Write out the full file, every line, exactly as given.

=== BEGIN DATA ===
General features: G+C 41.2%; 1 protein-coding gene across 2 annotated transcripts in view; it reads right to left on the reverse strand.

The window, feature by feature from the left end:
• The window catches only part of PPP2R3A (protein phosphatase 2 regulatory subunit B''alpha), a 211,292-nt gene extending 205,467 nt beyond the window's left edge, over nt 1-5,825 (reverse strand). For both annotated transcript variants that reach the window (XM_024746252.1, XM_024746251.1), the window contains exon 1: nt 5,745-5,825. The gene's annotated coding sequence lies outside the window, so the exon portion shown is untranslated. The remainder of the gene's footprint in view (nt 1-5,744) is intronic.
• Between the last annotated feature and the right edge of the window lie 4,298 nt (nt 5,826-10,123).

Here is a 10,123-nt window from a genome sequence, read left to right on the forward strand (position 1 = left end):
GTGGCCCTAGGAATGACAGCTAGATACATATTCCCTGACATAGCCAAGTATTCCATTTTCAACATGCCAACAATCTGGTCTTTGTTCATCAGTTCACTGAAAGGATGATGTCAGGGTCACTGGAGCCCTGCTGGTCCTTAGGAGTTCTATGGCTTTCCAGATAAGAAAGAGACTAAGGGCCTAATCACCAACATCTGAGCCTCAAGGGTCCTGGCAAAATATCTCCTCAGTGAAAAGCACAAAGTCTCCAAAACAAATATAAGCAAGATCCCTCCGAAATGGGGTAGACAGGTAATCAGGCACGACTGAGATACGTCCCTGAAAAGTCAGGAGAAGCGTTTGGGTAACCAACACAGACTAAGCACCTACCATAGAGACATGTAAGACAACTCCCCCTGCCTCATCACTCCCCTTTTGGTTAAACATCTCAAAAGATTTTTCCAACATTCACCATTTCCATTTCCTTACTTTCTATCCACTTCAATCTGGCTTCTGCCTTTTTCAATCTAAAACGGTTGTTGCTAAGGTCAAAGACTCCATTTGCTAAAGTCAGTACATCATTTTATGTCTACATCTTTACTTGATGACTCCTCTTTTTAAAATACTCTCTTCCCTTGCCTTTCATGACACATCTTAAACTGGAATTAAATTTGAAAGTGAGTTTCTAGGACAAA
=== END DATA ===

General features: G+C 41.2%; 1 protein-coding gene across 2 annotated transcripts in view; it reads right to left on the reverse strand.

The window, feature by feature from the left end:
• The window catches only part of PPP2R3A (protein phosphatase 2 regulatory subunit B''alpha), a 211,292-nt gene extending 205,467 nt beyond the window's left edge, over nt 1-5,825 (reverse strand). For both annotated transcript variants that reach the window (XM_024746252.1, XM_024746251.1), the window contains exon 1: nt 5,745-5,825. The gene's annotated coding sequence lies outside the window, so the exon portion shown is untranslated. The remainder of the gene's footprint in view (nt 1-5,744) is intronic.
• Between the last annotated feature and the right edge of the window lie 4,298 nt (nt 5,826-10,123).

Here is a 10,123-nt window from a genome sequence, read left to right on the forward strand (position 1 = left end):
GTGGCCCTAGGAATGACAGCTAGATACATATTCCCTGACATAGCCAAGTATTCCATTTTCAACATGCCAACAATCTGGTCTTTGTTCATCAGTTCACTGAAAGGATGATGTCAGGGTCACTGGAGCCCTGCTGGTCCTTAGGAGTTCTATGGCTTTCCAGATAAGAAAGAGACTAAGGGCCTAATCACCAACATCTGAGCCTCAAGGGTCCTGGCAAAATATCTCCTCAGTGAAAAGCACAAAGTCTCCAAAACAAATATAAGCAAGATCCCTCCGAAATGGGGTAGACAGGTAATCAGGCACGACTGAGATACGTCCCTGAAAAGTCAGGAGAAGCGTTTGGGTAACCAACACAGACTAAGCACCTACCATAGAGACATGTAAGACAACTCCCCCTGCCTCATCACTCCCCTTTTGGTTAAACATCTCAAAAGATTTTTCCAACATTCACCATTTCCATTTCCTTACTTTCTATCCACTTCAATCTGGCTTCTGCCTTTTTCAATCTAAAACGGTTGTTGCTAAGGTCAAAGACTCCATTTGCTAAAGTCAGTACATCATTTTATGTCTACATCTTTACTTGATGACTCCTCTTTTTAAAATACTCTCTTCCCTTGCCTTTCATGACACATCTTAAACTGGAATTAAATTTGAAAGTGAGTTTCTAGGACAAA